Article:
Primal is a dark and sensuous game that definitely has a gothic yet surprisingly realistic feel. The environments are incredibly detailed with excellent texture mapping and high polygon counts throughout. The engine moves very smoothly throughout and features brilliant light-sourcing for special attacks, which adds to the eerie feel. The look is enhanced by numerous weather and lighting effects including snow and fire that create a cohesive and believable world. The level designs themselves are quite large and the game rarely pauses to load. Primal implements an effective third-person perspective that allows you to see the action immediately surrounding Jen. While some areas can be a bit confusing at first, you can move the camera to look around and get a better sense of where you are. Obviously, the design of its menacing foes is quite important. These creature designs are quite impressive with a good diversity in their physical appearance. Boss characters are especially malicious and they moving around with demonic glee. As noted earlier Primal's voice acting is impressive thanks to the writing, which fleshes out the characters nicely. From an audio standpoint, the screams and screeches of the enemies are well done. The score is quite effective and alternates between near silence, to atmospheric sound waves. Primal's many battle sequences are accompanied by metallic riffs provided by 16 Volt. The music is quite effective in adding to Primal's tension and drama.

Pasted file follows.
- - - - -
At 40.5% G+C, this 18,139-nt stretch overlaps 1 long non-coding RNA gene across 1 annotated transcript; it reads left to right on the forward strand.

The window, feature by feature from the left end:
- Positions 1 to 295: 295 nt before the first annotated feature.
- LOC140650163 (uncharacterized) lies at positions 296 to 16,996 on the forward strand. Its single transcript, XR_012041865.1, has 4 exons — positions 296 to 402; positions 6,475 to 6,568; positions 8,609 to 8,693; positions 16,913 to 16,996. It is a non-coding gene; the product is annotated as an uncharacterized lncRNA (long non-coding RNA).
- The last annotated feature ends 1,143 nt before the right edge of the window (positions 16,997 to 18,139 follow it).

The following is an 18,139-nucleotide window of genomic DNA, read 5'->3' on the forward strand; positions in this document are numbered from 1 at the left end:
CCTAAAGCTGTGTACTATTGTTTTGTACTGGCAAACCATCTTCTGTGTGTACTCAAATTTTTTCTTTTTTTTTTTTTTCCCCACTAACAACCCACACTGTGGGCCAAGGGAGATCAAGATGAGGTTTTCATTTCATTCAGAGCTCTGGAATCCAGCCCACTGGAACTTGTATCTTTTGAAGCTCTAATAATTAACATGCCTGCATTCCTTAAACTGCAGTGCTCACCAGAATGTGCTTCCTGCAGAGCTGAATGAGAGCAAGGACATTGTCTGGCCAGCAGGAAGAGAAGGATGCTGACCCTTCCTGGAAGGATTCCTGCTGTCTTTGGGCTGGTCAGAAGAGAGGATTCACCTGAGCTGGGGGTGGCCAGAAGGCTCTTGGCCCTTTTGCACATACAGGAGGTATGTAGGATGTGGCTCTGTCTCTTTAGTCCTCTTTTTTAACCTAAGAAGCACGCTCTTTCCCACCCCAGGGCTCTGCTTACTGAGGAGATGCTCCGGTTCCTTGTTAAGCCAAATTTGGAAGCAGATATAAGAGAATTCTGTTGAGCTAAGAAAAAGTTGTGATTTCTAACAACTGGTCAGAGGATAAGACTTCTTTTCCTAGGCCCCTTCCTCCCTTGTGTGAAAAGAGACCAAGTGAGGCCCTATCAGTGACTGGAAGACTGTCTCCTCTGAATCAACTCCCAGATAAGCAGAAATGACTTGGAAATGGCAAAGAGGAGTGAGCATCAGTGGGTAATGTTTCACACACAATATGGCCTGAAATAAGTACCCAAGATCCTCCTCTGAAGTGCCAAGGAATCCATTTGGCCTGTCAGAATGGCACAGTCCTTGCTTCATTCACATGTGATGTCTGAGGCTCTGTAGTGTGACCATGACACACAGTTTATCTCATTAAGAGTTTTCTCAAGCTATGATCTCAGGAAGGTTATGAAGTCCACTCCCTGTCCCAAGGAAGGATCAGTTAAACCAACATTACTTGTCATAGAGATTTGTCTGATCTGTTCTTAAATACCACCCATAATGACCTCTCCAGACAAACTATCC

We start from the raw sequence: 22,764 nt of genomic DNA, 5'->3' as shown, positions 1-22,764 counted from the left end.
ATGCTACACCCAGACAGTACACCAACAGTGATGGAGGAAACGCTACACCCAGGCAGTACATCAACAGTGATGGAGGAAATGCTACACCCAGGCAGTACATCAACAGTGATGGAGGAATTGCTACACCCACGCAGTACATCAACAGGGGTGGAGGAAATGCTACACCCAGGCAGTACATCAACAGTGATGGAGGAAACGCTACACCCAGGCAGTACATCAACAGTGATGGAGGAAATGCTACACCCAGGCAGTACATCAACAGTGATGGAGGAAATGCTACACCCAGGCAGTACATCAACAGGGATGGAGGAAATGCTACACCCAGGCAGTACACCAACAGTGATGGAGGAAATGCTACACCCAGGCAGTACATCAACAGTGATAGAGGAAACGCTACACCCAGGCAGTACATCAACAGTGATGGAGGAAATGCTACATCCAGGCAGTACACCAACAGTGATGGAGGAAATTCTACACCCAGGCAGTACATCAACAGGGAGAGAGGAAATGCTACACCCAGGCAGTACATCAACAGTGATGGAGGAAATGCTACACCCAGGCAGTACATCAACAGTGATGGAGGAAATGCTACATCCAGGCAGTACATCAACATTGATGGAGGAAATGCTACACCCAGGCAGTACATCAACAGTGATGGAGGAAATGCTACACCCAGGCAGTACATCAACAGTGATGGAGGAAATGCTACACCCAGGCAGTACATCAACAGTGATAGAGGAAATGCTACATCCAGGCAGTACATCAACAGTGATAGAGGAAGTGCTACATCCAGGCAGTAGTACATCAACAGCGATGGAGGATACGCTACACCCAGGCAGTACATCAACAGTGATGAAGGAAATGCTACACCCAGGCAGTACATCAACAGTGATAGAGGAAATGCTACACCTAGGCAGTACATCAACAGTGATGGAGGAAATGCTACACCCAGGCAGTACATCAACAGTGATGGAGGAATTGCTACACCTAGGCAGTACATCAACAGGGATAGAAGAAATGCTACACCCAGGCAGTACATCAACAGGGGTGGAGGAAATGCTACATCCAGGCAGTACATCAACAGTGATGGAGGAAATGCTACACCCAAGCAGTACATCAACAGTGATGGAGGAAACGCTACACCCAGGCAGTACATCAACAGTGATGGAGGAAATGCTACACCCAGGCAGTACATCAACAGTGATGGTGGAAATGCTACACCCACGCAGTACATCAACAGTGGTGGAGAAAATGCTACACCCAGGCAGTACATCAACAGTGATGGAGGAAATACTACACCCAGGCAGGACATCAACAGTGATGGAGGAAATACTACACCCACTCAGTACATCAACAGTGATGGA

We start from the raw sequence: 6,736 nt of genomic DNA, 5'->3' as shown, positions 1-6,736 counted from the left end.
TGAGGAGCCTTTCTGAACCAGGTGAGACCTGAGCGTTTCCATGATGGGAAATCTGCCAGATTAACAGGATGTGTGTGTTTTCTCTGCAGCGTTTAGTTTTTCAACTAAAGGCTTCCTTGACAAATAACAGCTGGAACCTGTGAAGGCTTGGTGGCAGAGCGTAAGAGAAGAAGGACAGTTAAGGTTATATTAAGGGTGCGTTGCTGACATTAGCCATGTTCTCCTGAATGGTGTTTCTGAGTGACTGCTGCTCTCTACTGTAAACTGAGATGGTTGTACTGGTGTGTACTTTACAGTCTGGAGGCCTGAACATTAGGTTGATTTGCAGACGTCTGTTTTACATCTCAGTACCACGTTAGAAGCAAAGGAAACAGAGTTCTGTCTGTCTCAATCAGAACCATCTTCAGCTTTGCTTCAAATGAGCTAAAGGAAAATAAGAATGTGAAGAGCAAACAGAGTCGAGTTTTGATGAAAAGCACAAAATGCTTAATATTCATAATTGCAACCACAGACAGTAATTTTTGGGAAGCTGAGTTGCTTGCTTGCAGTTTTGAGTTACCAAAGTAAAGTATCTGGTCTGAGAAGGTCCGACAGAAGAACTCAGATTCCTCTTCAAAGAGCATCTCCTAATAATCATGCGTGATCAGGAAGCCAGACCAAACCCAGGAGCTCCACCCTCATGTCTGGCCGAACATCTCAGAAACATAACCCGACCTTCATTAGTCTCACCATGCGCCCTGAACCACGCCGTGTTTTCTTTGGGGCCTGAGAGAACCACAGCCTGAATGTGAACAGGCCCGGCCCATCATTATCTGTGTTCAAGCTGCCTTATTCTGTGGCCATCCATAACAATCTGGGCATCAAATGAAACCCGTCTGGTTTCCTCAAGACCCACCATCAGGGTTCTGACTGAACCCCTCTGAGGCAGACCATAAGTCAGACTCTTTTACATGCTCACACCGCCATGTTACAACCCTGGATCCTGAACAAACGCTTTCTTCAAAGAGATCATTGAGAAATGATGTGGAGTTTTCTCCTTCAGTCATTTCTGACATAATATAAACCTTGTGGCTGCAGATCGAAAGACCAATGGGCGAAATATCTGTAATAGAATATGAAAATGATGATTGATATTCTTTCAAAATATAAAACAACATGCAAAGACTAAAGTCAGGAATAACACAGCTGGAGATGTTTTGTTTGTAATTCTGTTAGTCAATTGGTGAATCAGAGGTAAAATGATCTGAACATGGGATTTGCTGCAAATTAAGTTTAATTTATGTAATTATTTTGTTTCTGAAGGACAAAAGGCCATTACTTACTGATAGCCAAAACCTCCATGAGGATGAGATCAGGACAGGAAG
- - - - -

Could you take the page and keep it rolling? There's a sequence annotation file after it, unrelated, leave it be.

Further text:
While this is a solid game, there are some nagging issues that prevent it from reaching its full potential. While the combat sequences are intense, the enemies themselves become somewhat predictable after awhile because they tend to use the same attack patterns repeatedly. The other major problem we had with Primal was the fact that it can sometimes be difficult to see where you are thanks to the camera system. While you can mitigate this to some degree, adjusting these camera movements on the fly isn't always the best solution, especially in the heat of battle. That said, there's more positive than negative in the game. This is a robustly designed title with evocative environments, challenging play and decent, though imperfect controls. Primal offers a good balance of puzzle solving and combat, and the game unfolds at a good pace that should keep your interest level high throughout. While it resembles Devil May Cry and Soul Reaver in some aspects, Primal's dual-character play system is unique and keeps the gameplay fresh and challenging throughout. The game's cinematic feel is evident with outstanding visuals that create a believable alternate universe to explore. Primal's high production values are evident with excellent voice acting and entertaining writing that brings the characters to life. Despite some minor blemishes, Primal is an outstanding release that is highly recommended because it delivers a challenging and engaging experience.